Although commissions are booked through an Irish subsidiary, the company has two UK-based subsidiaries, one of which did not pay corporation taxes because deductions resulted in a loss, according to a report from the BBC.
Airbnb UK, which promotes the website and app to British consumers, did not pay corporation tax despite earning £463,000 in pre-tax profits because they gave shares to staff which were tax deductible.
Meanwhile, Airbnb Payments UK, which deals with payments between travellers and landlords in countries outside of the United States, China and India, reported pre-tax profits of £960,000 and paid £188,000 in corporation tax.
The amount was £8,000 less than it paid in 2015.
“We follow the rules and pay the tax we owe in places we do business,” a statement from Airbnb read.
“Our UK office provides marketing services and pays all applicable taxes, including VAT.”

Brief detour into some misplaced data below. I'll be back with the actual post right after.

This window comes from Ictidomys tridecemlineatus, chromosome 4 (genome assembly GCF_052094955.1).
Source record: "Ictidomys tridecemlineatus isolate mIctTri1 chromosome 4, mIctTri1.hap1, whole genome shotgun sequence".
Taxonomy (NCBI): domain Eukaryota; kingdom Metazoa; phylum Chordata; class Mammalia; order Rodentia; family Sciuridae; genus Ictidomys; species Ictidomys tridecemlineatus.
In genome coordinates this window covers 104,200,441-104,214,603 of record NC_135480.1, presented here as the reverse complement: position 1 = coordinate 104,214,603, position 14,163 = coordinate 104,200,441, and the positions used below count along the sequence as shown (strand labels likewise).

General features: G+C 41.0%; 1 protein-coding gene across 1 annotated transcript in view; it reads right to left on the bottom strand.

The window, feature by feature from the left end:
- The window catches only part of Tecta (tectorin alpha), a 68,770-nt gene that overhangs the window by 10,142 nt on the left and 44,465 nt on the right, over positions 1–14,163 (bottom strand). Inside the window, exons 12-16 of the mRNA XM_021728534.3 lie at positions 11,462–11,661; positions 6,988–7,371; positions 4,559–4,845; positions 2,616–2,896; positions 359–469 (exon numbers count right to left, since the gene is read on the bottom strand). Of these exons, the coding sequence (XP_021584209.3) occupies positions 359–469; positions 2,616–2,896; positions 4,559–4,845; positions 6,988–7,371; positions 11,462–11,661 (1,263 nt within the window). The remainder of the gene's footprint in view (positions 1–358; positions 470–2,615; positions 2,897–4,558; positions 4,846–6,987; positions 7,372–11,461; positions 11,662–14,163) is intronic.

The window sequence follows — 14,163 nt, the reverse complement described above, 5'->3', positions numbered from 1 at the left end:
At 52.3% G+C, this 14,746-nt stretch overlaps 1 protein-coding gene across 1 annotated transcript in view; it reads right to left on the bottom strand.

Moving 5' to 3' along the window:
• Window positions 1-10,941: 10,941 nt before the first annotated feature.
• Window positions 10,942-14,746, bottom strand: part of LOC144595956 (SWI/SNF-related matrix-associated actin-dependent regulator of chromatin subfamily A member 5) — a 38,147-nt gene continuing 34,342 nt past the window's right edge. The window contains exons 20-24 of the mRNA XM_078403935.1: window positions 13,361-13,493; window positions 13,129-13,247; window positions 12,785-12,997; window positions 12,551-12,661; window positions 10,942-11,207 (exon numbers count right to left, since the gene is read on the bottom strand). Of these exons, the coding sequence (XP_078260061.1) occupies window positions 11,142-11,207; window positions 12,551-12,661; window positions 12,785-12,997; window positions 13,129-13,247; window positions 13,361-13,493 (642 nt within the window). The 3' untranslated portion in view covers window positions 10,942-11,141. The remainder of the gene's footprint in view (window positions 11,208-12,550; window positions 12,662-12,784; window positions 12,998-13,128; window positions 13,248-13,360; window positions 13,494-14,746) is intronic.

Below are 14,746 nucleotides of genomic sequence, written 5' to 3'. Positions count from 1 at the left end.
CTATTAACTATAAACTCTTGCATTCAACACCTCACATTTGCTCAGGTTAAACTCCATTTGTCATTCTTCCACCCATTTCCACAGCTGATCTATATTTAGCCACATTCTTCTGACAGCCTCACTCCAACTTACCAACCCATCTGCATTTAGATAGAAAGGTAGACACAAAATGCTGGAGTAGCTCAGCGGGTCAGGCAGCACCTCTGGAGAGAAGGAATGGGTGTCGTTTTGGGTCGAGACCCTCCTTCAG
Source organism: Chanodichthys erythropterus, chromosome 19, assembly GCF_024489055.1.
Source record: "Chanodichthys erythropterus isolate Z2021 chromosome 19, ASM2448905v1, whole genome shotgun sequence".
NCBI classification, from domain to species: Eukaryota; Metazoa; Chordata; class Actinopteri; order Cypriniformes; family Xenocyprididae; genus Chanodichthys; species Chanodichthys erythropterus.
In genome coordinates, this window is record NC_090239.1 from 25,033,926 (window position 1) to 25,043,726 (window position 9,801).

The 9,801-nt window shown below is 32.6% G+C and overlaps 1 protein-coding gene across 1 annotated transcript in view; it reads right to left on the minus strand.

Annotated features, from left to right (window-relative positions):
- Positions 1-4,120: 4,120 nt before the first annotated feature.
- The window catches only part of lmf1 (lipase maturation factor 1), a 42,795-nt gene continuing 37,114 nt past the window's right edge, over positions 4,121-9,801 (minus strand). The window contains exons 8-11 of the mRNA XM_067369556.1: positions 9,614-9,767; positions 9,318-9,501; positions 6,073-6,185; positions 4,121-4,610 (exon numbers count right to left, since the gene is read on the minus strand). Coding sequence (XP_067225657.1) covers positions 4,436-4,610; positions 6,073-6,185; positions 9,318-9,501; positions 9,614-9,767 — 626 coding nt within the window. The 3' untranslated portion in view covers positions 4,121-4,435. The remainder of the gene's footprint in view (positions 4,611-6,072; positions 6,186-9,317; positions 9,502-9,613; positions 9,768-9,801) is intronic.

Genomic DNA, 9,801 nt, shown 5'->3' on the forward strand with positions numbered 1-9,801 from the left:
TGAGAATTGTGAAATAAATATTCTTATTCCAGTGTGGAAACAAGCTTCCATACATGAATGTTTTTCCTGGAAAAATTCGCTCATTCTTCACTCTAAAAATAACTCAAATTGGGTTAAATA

The company argued that their company “boosted” the UK economy by £3.4bn and was “fundamentally different” to other companies, which they claimed “take large sums of money out of places they do business”.
Airbnb added that they not only paid taxes in places they did business, but took “a number of steps” to make it easier for hosts to pay tax.
Founded in 2008, the $24bn company offers an alternative to hotels by allowing travellers to rent rooms and properties from landlords.
In recent years, there has been concern over the tax arrangements of technology companies.
Last week, Amazon was ordered by the European Commission to pay €250m in back taxes to Luxembourg, following a three-year investigation into whether a tax deal between the two amounted to state aid.